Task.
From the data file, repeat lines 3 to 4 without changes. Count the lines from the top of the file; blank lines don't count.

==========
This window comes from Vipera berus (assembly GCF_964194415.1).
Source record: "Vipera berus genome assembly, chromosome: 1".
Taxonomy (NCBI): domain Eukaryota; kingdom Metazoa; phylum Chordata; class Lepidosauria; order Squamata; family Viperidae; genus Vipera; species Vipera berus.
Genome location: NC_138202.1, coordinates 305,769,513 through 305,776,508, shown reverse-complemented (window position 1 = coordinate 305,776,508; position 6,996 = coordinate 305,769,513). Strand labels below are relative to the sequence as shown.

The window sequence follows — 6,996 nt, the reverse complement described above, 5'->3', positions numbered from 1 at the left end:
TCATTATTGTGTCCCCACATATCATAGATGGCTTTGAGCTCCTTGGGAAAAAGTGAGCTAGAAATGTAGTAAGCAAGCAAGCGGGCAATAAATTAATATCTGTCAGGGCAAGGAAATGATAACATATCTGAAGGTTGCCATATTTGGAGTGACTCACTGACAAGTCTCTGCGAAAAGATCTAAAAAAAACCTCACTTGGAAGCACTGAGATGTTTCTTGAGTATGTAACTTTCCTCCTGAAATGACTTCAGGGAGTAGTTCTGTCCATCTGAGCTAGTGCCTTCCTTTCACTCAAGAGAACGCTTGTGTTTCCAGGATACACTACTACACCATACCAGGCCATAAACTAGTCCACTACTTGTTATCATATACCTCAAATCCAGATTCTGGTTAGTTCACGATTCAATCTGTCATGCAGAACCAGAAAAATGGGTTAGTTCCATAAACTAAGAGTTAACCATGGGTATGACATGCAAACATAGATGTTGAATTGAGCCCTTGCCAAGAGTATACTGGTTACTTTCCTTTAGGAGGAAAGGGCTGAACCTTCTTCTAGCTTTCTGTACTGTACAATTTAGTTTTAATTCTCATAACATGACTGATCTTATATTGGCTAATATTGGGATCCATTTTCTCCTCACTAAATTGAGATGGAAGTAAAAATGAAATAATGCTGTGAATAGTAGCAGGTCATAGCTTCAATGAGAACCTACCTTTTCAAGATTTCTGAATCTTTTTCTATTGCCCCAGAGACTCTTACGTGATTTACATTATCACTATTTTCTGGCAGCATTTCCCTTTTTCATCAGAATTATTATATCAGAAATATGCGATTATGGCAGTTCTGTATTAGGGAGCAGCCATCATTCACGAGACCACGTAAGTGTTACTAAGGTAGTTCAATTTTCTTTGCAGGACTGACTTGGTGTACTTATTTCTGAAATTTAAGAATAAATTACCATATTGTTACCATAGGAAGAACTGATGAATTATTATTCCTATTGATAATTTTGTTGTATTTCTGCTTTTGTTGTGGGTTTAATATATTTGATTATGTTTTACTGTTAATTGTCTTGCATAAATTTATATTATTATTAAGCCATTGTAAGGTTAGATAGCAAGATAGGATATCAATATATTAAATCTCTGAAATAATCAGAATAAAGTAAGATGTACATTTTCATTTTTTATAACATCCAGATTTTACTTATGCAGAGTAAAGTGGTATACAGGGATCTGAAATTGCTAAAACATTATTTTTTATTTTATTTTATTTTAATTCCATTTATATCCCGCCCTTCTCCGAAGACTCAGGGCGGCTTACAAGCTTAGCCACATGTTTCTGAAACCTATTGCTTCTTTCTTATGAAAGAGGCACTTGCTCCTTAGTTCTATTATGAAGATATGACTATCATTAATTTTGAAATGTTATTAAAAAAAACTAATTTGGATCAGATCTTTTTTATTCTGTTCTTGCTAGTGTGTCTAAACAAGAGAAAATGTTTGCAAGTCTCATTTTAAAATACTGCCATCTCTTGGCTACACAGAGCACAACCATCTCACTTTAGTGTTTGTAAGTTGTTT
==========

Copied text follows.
Taxonomy (NCBI): domain Eukaryota; kingdom Metazoa; phylum Chordata; class Lepidosauria; order Squamata; family Viperidae; genus Vipera; species Vipera berus.
Genome location: NC_138202.1, coordinates 305,769,513 through 305,776,508, shown reverse-complemented (window position 1 = coordinate 305,776,508; position 6,996 = coordinate 305,769,513). Strand labels below are relative to the sequence as shown.